AS someone who earns most of his living after dark, daytime television is often a major contributor to my psyche of amusement and entertainment. In a stroke of, probably financially instigated genius, the BBC has recently decided to present re-runs of some classic comedies of yesteryear and what a treat they are.
Open All Hours, with the wonderful Ronnie Barker, Some Mothers Do ‘Ave ‘Em starring the amazing talents of Michael Crawford, Only Fools and Horses with David Jason, plus the antics of the zany cast of Hi De Hi, are just a few of a whole host of sitcoms gracing the box this year.
Of course, ITV have been doing it for some time with programmes like Rising Damp. Another great series of days gone by, containing marvellous dialogue, full of witty innuendoes, completely innocuous non-PC statements, pathos and hysterical situations, these classics of comedy are a pure joy to watch.
And do you know the most gratifying aspect of them all? Not a swear word or statement of filth in sight. To me acceptable comedy on TV died at the end of the 80’s. Since then it has sunk into a desperate morass of sleaze and slimy stagnation, its success being measured by just how low its writers and performers can take it.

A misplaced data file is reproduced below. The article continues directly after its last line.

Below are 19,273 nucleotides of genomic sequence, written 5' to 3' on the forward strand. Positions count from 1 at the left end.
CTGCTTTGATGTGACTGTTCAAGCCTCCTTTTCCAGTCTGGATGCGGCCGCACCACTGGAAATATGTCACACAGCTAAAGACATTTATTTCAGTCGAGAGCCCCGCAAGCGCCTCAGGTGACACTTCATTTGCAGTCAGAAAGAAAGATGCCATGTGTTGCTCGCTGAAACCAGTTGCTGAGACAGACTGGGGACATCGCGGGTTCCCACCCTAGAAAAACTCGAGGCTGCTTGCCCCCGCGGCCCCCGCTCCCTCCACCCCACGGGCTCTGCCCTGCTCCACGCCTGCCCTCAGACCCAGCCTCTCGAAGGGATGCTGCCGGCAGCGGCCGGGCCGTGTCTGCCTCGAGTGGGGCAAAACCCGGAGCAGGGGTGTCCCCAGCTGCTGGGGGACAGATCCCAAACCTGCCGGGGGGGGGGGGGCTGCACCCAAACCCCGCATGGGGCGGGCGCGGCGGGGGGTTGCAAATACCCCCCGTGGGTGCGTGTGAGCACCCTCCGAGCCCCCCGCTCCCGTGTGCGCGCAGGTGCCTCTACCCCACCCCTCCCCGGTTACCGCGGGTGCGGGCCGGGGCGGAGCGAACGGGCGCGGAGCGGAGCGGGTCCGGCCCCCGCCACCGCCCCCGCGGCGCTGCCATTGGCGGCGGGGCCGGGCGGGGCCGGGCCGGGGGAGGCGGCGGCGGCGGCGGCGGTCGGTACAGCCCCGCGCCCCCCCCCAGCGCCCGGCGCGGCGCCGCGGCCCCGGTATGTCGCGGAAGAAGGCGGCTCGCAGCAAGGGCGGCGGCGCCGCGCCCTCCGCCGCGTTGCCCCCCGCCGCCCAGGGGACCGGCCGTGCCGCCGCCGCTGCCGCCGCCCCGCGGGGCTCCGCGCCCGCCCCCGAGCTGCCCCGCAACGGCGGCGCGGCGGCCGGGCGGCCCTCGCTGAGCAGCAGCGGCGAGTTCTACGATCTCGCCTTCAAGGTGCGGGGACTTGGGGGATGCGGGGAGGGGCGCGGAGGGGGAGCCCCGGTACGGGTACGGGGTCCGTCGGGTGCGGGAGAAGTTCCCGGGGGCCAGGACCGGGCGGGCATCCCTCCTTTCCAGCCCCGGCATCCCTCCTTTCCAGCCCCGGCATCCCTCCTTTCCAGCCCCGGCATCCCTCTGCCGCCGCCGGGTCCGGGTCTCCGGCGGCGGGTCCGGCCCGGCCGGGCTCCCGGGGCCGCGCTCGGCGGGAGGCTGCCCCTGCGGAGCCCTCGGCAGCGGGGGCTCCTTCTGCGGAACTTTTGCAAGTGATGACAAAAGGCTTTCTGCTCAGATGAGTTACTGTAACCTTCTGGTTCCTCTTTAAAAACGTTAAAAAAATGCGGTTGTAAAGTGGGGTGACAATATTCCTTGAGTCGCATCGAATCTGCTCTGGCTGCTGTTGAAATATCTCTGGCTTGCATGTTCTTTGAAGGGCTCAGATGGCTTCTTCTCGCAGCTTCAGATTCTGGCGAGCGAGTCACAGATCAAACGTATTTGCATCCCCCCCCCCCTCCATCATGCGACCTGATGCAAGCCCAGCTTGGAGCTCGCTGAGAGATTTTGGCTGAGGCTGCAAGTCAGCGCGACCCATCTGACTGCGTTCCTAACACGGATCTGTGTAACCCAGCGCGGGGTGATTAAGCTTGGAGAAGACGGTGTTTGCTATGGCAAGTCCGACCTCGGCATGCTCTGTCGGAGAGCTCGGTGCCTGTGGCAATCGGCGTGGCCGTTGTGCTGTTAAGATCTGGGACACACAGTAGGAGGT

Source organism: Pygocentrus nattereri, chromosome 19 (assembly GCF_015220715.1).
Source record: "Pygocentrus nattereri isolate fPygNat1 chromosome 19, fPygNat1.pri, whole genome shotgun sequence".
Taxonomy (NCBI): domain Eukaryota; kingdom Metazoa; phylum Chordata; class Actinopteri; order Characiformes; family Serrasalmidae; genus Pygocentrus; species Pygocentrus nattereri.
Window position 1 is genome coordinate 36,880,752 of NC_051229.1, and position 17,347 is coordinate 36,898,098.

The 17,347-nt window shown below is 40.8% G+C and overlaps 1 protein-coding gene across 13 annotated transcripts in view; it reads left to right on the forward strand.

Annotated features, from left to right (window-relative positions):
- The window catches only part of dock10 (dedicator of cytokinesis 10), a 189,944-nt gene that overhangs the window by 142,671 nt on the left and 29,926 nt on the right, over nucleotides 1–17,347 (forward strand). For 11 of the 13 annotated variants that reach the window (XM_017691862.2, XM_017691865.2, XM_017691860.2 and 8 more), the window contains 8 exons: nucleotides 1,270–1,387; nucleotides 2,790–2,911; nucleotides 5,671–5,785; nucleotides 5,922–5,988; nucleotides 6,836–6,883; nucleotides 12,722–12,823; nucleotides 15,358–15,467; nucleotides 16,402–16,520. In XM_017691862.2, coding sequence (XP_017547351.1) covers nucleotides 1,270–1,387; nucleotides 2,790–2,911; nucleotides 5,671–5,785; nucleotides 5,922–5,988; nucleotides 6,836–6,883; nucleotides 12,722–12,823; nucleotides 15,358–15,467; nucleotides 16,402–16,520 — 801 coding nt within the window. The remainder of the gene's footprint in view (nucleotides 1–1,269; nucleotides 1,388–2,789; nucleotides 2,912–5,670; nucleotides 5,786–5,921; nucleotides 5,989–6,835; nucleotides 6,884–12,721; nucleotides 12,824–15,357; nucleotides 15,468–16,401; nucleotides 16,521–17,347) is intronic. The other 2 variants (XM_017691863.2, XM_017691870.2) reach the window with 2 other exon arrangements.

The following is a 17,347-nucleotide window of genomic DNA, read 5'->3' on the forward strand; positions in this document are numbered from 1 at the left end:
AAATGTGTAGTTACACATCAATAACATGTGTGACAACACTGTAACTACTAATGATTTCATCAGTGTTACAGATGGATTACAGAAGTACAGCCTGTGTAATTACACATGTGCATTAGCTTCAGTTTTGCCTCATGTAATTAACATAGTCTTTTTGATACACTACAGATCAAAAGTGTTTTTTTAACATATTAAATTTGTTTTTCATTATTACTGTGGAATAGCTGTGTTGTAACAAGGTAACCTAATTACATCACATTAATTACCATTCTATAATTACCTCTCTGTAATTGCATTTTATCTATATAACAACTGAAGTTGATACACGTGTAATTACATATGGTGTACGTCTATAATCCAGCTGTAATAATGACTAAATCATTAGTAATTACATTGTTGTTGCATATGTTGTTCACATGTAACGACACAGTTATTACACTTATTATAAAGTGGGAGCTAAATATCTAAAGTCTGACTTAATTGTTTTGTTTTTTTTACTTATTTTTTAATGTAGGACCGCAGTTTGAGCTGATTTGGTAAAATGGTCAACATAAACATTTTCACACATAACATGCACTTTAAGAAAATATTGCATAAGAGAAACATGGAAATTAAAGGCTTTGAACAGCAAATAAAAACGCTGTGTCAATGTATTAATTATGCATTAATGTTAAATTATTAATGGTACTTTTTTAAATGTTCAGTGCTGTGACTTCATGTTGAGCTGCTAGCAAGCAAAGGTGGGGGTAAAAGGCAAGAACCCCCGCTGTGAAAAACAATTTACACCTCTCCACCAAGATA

And do you know why? These days there are no proper comedy writers around. The morons who churn out the modern day rubbish, whose success is generally judged by how often you can say the word **** in any given minute, should hang their heads in humiliated shame.
Talk about taking money under false pretences. They should all be weeded out and sent back to the gutter where they unquestionably belong. Alternative comedy? I’m sorry, in my book, today’s alternative comedies are the unforgettable, utterly unmissable ghosts of comedy past. Long may they shine as examples of the presentations that should really be making us forget our worries and delivering us a real good laugh.
Come back the likes of Galton and Simpson, Roy Clark and Ray Allen, all is forgiven!
Keep the Faith